Viewfinder: What was it like for you to live on the VISTA living allowance?
Ericc: It definitely made me establish good spending habits!
Being low-income as a VISTA turned out to be a blessing. It helped me realize that you can still live a very good life on not a lot of money. You can still be happy.
When you think about the people living in poverty and hear their stories, it makes you feel blessed but it also makes you realize there are so many people with circumstances much worse than mine. Many times they don't complain and often they are the ones giving me hope. No matter how bad my situation gets, I realize there are always people worse off than me, and therefore I am called to find out what they need in order to bring themselves out of poverty.
VF: Why did you choose to serve?
Ericc: It all started with my parents. They raised me to have the philosophy that if you have enough to live on, you should give back. In high school, I started experiencing how good it felt to give back and how much of an impact you can make on other people's lives.
After college, I knew I wanted to take a year off before graduate school – I wasn't ready to go into the "real" world. I wanted to give back even if it was not in my community. I also wanted to use the experience that I gained in college to help inspire others.
VF: Would you say your perspective on poverty changed throughout your year of service? If yes, how?
Ericc: Yes. I learned more about how poverty is not necessarily just physical or obvious to the naked eye. There is internal poverty, spiritual poverty, mental poverty, and so on. In working as a VISTA through Rhode Island Campus Compact, I learned more about just how broad the term poverty really is. Is poverty not having enough food to eat? Is poverty thought of as sleeping on a park bench at night? Is poverty equated to not having a decent education? Is poverty tied to feeling lonely and isolated? I would answer yes to all of the above.
The term poverty often conjures up certain images in one's mind, and perhaps one can say that the word poverty is overused or misused in situations. Whatever the case may be, there are people suffering unjustly (and some justly as a result of their own personal decisions). Everyone deserves access to resources to tend to their basic human needs.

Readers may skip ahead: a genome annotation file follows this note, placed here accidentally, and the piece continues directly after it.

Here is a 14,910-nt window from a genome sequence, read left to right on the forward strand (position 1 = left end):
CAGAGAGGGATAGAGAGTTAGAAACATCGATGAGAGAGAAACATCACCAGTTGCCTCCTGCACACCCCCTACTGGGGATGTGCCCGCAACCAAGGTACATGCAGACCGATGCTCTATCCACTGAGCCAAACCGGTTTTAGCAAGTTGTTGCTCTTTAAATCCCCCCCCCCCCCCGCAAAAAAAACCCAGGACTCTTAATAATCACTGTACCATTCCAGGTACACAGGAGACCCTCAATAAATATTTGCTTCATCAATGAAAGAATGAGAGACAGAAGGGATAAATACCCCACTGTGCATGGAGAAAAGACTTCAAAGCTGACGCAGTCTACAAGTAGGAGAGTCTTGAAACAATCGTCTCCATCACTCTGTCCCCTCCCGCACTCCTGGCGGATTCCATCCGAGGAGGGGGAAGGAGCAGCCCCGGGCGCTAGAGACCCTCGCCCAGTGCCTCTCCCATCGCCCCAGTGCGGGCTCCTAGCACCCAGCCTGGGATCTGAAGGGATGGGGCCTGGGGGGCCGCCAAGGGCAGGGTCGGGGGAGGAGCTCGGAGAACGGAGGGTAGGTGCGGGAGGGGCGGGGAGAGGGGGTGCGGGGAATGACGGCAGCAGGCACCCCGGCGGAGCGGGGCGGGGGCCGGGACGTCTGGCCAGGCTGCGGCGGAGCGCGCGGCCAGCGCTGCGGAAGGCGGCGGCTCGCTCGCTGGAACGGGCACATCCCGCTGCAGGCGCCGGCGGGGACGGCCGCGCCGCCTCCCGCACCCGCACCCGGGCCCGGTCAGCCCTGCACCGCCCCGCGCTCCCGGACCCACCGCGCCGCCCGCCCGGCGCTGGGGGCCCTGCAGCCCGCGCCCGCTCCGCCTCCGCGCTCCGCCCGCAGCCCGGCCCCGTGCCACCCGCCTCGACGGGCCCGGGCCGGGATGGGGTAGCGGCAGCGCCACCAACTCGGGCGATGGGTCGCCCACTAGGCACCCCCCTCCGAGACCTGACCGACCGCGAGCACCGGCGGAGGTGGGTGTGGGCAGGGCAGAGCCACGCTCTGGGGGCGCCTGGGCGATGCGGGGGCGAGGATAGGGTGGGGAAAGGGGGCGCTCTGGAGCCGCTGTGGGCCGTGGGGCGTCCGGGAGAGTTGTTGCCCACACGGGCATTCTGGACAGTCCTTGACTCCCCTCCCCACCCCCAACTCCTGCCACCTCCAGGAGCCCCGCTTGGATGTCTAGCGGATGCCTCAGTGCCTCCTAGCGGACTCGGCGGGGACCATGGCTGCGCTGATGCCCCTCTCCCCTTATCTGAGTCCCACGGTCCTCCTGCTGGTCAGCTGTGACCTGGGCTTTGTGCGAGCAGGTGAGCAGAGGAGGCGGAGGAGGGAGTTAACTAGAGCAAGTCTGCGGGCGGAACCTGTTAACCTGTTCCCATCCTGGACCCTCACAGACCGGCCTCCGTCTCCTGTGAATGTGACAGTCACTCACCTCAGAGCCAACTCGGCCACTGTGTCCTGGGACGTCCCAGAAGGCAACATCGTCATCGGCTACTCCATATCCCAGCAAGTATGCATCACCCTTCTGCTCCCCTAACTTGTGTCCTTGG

VF: What did you get out of serving?
Ericc: My current job! I'm a training coordinator with the Corporation for National and Community Service. I coordinate AmeriCorps*VISTA & Supervisor Orientations, ensuring that details and logistics are taken care of prior to and during the orientations.
I also really gained an unexpected passion – a serious passion – for VISTA. To me VISTA is not just an experience or eliminating poverty or serving to help people. It's really devoting your life to help make the world a better place.
When I first signed up, I thought I would have a good experience. But I didn't expect to meet all of these amazing people and make such great connections.
VF: Do you think VISTAs should be allowed to work part-time?
Ericc: No, for many reasons. For one, if VISTAs are allowed to work part-time, you'd have to be very clear about how you define part-time. There would be too many "what ifs" and specific scenarios to be addressed. Secondly, it would take away from the experience. For example many of my meetings took place in the evenings with the students and if I had a part-time job, this wouldn't have been possible. Finally, part of the mission of VISTA is to live a simple life – focus on your community and your project and to not be overwhelmed by external factors like work/school.
You have your entire life to work – this should be a year of gaining experience and learning what you can.
VF: What is your advice for VISTA's on how to make the most out of the living allowance?
Ericc: Get to know people in your organization and the environment you're working with – this can lead to people taking you out to lunch! Meet people in the community and explain what VISTA is along with your story. They will want to help you out.
Here are some more tips:
- Get used to fact that you're not making a lot of money – realize this is not a time in your career to make money
- Accept the circumstances
- Mypoints.com, a free website where you get points for making purchases and redeem them for gift/gas cards
- Make gifts for people instead of buying gifts
- Use coupons
- Buy groceries at the store and farmer's markets instead of eating out
- Consider applying for food stamps
- Create a budget and stick to it
- Avoid borrowing money from parents or relatives (unless it is absolutely necessary) because it's part of what makes the experience
- Don't suffer alone! Make your sponsor organization aware of your challenges. Not that it's their role to fix it, but perhaps the organization can accommodate some of your needs.
VF: Any final words?
Ericc: When I'm working at PSO, I always hear people talk about how a year of VISTA is a stepping stone. Use it as a stepping stone but as you step up bring that stone with you. Once a VISTA, always a VISTA. If you really invest yourself, it will stay with you and impact your life and career.